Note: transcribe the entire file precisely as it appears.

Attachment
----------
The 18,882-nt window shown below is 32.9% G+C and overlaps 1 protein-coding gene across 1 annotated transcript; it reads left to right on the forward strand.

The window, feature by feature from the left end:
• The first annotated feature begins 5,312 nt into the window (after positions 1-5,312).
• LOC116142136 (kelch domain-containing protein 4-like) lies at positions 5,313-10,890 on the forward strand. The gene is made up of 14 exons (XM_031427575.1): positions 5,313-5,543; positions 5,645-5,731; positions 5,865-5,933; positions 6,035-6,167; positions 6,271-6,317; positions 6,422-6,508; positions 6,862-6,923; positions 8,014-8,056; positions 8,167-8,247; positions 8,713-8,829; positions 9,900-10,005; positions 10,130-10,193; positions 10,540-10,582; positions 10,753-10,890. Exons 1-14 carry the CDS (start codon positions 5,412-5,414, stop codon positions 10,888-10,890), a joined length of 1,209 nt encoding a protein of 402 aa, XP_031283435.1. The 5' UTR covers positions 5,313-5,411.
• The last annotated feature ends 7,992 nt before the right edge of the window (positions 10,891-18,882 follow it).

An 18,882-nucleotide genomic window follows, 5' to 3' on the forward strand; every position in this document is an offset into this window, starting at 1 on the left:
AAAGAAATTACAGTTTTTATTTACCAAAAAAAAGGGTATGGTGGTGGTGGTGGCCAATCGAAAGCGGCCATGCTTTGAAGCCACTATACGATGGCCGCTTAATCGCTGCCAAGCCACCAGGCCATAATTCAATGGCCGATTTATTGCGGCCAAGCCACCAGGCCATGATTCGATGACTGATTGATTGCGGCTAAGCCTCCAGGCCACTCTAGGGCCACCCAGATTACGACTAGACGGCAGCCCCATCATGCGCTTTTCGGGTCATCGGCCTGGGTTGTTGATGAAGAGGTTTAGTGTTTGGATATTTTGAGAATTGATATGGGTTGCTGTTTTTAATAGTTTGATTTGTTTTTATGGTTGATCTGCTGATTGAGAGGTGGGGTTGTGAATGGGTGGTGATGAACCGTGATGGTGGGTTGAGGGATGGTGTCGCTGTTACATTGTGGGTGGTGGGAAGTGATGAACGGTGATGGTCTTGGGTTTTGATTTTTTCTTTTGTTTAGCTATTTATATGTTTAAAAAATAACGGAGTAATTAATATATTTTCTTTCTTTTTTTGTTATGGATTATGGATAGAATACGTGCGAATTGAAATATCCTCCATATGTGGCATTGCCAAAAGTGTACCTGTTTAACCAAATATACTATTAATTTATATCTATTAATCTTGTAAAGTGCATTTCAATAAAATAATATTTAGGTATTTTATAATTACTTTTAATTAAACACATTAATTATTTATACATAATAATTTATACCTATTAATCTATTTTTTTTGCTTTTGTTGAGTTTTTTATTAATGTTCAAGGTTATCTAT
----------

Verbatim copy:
The 18,882-nt window shown below is 32.9% G+C and overlaps 1 protein-coding gene across 1 annotated transcript; it reads left to right on the forward strand.

The window, feature by feature from the left end:
• The first annotated feature begins 5,312 nt into the window (after positions 1-5,312).
• LOC116142136 (kelch domain-containing protein 4-like) lies at positions 5,313-10,890 on the forward strand. The gene is made up of 14 exons (XM_031427575.1): positions 5,313-5,543; positions 5,645-5,731; positions 5,865-5,933; positions 6,035-6,167; positions 6,271-6,317; positions 6,422-6,508; positions 6,862-6,923; positions 8,014-8,056; positions 8,167-8,247; positions 8,713-8,829; positions 9,900-10,005; positions 10,130-10,193; positions 10,540-10,582; positions 10,753-10,890. Exons 1-14 carry the CDS (start codon positions 5,412-5,414, stop codon positions 10,888-10,890), a joined length of 1,209 nt encoding a protein of 402 aa, XP_031283435.1. The 5' UTR covers positions 5,313-5,411.
• The last annotated feature ends 7,992 nt before the right edge of the window (positions 10,891-18,882 follow it).

An 18,882-nucleotide genomic window follows, 5' to 3' on the forward strand; every position in this document is an offset into this window, starting at 1 on the left:
AAAGAAATTACAGTTTTTATTTACCAAAAAAAAGGGTATGGTGGTGGTGGTGGCCAATCGAAAGCGGCCATGCTTTGAAGCCACTATACGATGGCCGCTTAATCGCTGCCAAGCCACCAGGCCATAATTCAATGGCCGATTTATTGCGGCCAAGCCACCAGGCCATGATTCGATGACTGATTGATTGCGGCTAAGCCTCCAGGCCACTCTAGGGCCACCCAGATTACGACTAGACGGCAGCCCCATCATGCGCTTTTCGGGTCATCGGCCTGGGTTGTTGATGAAGAGGTTTAGTGTTTGGATATTTTGAGAATTGATATGGGTTGCTGTTTTTAATAGTTTGATTTGTTTTTATGGTTGATCTGCTGATTGAGAGGTGGGGTTGTGAATGGGTGGTGATGAACCGTGATGGTGGGTTGAGGGATGGTGTCGCTGTTACATTGTGGGTGGTGGGAAGTGATGAACGGTGATGGTCTTGGGTTTTGATTTTTTCTTTTGTTTAGCTATTTATATGTTTAAAAAATAACGGAGTAATTAATATATTTTCTTTCTTTTTTTGTTATGGATTATGGATAGAATACGTGCGAATTGAAATATCCTCCATATGTGGCATTGCCAAAAGTGTACCTGTTTAACCAAATATACTATTAATTTATATCTATTAATCTTGTAAAGTGCATTTCAATAAAATAATATTTAGGTATTTTATAATTACTTTTAATTAAACACATTAATTATTTATACATAATAATTTATACCTATTAATCTATTTTTTTTGCTTTTGTTGAGTTTTTTATTAATGTTCAAGGTTATCTAT